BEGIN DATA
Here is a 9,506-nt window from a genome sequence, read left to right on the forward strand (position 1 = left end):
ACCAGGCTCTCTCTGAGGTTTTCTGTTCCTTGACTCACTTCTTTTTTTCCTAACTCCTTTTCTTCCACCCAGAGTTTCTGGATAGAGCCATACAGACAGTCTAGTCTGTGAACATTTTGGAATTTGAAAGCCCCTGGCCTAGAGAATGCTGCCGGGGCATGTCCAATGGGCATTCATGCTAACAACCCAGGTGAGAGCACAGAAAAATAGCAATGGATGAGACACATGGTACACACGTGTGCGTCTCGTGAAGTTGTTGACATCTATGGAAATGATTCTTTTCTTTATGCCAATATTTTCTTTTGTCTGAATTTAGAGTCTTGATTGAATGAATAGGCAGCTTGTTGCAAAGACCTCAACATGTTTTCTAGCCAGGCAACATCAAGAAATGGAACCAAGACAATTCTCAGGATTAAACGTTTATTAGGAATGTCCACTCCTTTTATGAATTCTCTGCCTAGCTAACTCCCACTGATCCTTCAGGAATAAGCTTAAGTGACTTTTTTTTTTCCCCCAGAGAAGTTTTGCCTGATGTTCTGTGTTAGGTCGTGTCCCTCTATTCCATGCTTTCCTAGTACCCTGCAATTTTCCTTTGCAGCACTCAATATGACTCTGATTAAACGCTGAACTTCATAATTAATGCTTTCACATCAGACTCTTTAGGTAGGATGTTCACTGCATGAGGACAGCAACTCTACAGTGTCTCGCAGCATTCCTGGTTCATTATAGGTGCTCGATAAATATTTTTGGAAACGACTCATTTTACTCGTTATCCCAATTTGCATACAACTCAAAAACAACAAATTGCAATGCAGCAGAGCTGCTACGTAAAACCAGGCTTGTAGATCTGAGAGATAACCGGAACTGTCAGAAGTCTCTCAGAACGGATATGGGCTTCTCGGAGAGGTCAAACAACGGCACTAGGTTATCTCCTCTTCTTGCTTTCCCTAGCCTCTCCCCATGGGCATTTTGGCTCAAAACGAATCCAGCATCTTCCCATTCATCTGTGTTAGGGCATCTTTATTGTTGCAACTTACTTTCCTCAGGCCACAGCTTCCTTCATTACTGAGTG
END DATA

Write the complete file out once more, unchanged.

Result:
Here is a 9,506-nt window from a genome sequence, read left to right on the forward strand (position 1 = left end):
ACCAGGCTCTCTCTGAGGTTTTCTGTTCCTTGACTCACTTCTTTTTTTCCTAACTCCTTTTCTTCCACCCAGAGTTTCTGGATAGAGCCATACAGACAGTCTAGTCTGTGAACATTTTGGAATTTGAAAGCCCCTGGCCTAGAGAATGCTGCCGGGGCATGTCCAATGGGCATTCATGCTAACAACCCAGGTGAGAGCACAGAAAAATAGCAATGGATGAGACACATGGTACACACGTGTGCGTCTCGTGAAGTTGTTGACATCTATGGAAATGATTCTTTTCTTTATGCCAATATTTTCTTTTGTCTGAATTTAGAGTCTTGATTGAATGAATAGGCAGCTTGTTGCAAAGACCTCAACATGTTTTCTAGCCAGGCAACATCAAGAAATGGAACCAAGACAATTCTCAGGATTAAACGTTTATTAGGAATGTCCACTCCTTTTATGAATTCTCTGCCTAGCTAACTCCCACTGATCCTTCAGGAATAAGCTTAAGTGACTTTTTTTTTTCCCCCAGAGAAGTTTTGCCTGATGTTCTGTGTTAGGTCGTGTCCCTCTATTCCATGCTTTCCTAGTACCCTGCAATTTTCCTTTGCAGCACTCAATATGACTCTGATTAAACGCTGAACTTCATAATTAATGCTTTCACATCAGACTCTTTAGGTAGGATGTTCACTGCATGAGGACAGCAACTCTACAGTGTCTCGCAGCATTCCTGGTTCATTATAGGTGCTCGATAAATATTTTTGGAAACGACTCATTTTACTCGTTATCCCAATTTGCATACAACTCAAAAACAACAAATTGCAATGCAGCAGAGCTGCTACGTAAAACCAGGCTTGTAGATCTGAGAGATAACCGGAACTGTCAGAAGTCTCTCAGAACGGATATGGGCTTCTCGGAGAGGTCAAACAACGGCACTAGGTTATCTCCTCTTCTTGCTTTCCCTAGCCTCTCCCCATGGGCATTTTGGCTCAAAACGAATCCAGCATCTTCCCATTCATCTGTGTTAGGGCATCTTTATTGTTGCAACTTACTTTCCTCAGGCCACAGCTTCCTTCATTACTGAGTG